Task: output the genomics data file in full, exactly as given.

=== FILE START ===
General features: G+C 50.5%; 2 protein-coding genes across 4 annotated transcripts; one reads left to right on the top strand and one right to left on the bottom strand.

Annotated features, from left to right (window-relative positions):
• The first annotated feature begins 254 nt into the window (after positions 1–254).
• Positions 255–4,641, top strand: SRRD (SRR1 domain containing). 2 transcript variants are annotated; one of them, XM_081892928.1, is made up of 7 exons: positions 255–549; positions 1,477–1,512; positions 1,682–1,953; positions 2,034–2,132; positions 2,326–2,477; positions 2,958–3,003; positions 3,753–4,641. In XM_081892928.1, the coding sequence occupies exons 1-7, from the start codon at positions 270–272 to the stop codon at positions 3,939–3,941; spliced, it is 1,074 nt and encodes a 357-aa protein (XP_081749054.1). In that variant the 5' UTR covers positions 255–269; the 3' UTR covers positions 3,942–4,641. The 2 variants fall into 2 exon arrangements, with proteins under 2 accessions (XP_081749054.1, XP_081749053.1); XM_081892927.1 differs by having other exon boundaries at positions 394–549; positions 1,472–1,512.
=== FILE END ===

General features: G+C 50.5%; 2 protein-coding genes across 4 annotated transcripts; one reads left to right on the top strand and one right to left on the bottom strand.

Annotated features, from left to right (window-relative positions):
• The first annotated feature begins 254 nt into the window (after positions 1–254).
• Positions 255–4,641, top strand: SRRD (SRR1 domain containing). 2 transcript variants are annotated; one of them, XM_081892928.1, is made up of 7 exons: positions 255–549; positions 1,477–1,512; positions 1,682–1,953; positions 2,034–2,132; positions 2,326–2,477; positions 2,958–3,003; positions 3,753–4,641. In XM_081892928.1, the coding sequence occupies exons 1-7, from the start codon at positions 270–272 to the stop codon at positions 3,939–3,941; spliced, it is 1,074 nt and encodes a 357-aa protein (XP_081749054.1). In that variant the 5' UTR covers positions 255–269; the 3' UTR covers positions 3,942–4,641. The 2 variants fall into 2 exon arrangements, with proteins under 2 accessions (XP_081749054.1, XP_081749053.1); XM_081892927.1 differs by having other exon boundaries at positions 394–549; positions 1,472–1,512.